Finding America

Me and Tarah

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Before setting sail (aboard Air Canada) to the United States in 2008, I had spent the better part of a year plying my trade in the heart of London. It was a city I could easily have settled into on a permanent basis had it not been for recession-era work complications. Getting laid off at the height of the economic downturn was the tipping point—not least because it ensured that my wife and I would not be able to pay for her visa application.

Using what was an admittedly sizable redundancy package, we immediately bought two airline tickets to the United States. These, you understand, were one-way.

And so—believe it or not—I have not returned to England or its capital ever since. At least not in the physical sense. I have, however, spent many a fine hour reminiscing about all the things that make London great: Trafalgar Square, West End theatre, Tower Bridge, St. James' Park, the Underground, buskers, Londoners, red buses, black taxis, Banksy artwork, tourists, Buckingham Palace, tourists at Buckingham Palace, and a ridiculously lengthy list of other such elements.

I have every faith that I will one day visit London again. However, to help combat any sense of longing I hold for that particular city, I turned recently to the one thing that continually keeps my sanity in check (besides coffee): music. 

While composing London—embedded in this article above—I indulged in a particularly intense bout of reminiscence, in which the finer aspects of London life came at me faster than a pirate-DVD vendor in Whitechapel. Throughout these, shall we say, "visions", I saw ducks making babies in St. James' park, naked environmentalists negotiating Waterloo Bridge, Beefeaters intimidating visitors at the Tower of London, and Horatio Nelson standing proud atop his very large column in Trafalgar Square.

I also saw regular people—both residents and tourists—galloping across the city for the eight o'clock showing of Les Miserables. People are what make a city. They give it a heartbeat, which—in Londonpounds rapidly between the hours of 8am and 11pm (the city's heart thereafter beats to the sound of kebab house chit-chat).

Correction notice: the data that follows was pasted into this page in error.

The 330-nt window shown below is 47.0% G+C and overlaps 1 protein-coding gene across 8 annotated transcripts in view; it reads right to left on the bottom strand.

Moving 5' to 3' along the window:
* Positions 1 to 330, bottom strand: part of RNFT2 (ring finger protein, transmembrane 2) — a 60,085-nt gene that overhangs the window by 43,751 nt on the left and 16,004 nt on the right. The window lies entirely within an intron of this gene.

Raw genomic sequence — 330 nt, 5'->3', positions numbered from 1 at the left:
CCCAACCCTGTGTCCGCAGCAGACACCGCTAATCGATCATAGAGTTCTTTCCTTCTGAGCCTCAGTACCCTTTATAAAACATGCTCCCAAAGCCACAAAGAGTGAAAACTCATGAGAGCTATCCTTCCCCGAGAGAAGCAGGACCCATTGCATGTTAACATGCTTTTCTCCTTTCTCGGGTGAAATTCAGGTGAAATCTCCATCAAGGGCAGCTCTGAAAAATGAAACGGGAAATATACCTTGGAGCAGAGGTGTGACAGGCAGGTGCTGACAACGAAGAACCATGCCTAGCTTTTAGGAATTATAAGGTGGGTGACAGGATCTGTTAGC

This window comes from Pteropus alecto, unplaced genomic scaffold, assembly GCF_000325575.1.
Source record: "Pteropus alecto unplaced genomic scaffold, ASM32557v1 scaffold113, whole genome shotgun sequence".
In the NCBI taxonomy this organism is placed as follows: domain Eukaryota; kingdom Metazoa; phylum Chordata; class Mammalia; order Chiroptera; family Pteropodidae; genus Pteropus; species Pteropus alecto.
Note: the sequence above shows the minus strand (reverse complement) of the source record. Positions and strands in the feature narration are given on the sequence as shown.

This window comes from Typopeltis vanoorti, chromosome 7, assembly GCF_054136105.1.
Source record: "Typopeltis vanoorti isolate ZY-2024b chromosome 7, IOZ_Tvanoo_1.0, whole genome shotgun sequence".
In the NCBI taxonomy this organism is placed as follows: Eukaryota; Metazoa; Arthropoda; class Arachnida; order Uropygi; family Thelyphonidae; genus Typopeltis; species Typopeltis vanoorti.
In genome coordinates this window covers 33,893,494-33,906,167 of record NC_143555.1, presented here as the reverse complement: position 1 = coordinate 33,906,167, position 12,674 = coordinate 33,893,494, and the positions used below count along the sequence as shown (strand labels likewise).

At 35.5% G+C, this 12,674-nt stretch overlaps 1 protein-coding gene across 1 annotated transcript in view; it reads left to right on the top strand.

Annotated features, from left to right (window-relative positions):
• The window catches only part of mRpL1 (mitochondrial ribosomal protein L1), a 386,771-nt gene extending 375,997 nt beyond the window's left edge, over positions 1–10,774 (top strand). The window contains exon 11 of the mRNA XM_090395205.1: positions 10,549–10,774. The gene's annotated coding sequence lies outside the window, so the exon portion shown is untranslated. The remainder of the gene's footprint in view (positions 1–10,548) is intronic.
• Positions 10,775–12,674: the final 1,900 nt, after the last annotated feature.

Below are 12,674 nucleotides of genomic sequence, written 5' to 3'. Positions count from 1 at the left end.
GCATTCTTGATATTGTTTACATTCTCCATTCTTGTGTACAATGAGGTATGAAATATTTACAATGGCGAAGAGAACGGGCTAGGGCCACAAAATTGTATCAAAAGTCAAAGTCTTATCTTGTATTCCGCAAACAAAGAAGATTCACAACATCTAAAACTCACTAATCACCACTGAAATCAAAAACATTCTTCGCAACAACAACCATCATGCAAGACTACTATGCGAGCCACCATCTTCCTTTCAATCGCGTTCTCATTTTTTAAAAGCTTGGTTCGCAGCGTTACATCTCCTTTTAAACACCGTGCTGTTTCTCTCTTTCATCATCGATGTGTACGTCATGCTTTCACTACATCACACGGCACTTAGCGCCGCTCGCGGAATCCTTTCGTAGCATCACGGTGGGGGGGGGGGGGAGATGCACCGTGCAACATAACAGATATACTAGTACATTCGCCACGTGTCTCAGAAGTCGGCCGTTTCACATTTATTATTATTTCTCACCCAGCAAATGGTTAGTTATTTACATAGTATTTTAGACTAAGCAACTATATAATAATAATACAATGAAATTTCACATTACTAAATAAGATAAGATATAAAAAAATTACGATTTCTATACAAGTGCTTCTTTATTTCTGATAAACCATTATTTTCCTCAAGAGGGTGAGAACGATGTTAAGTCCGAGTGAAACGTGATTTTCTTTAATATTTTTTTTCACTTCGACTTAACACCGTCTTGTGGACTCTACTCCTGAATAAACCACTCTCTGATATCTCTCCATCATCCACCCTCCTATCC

I saw the Thames, flanked either side by world famous landmark after world famous landmark. The shimmering image of Tower Bridge, St. Paul's Cathedral, and City Hall all reflecting off the river were of particular note.

For me, though, it is reflections of a different kind—those that occur internally—that further enhance my appreciation for London. For those of you who share this appreciation, I hope that this music will bring you that little bit closer to the city you love so much. Thanks for listening.
This article was written by Laurence Brown. Laurence is a British expat living in Indianapolis, Indiana, and writes for BBC America and Anglotopia. He is Editor-in-chief of Lost in the Pond and loves nothing more than to share these articles with anglophiles, expats, and other interested parties on social media. Follow Lost in the Pond on Facebook, Twitter and YouTube.


  1. Hey, that's pretty nice! :D
    It captures the bustle very nicely, yet has a warmth to it that people who have never been there assume doesn't exist in London (but it very much does).

    Now I miss it even more. *sigh*

  2. gorgeous. i love this!author!morre!


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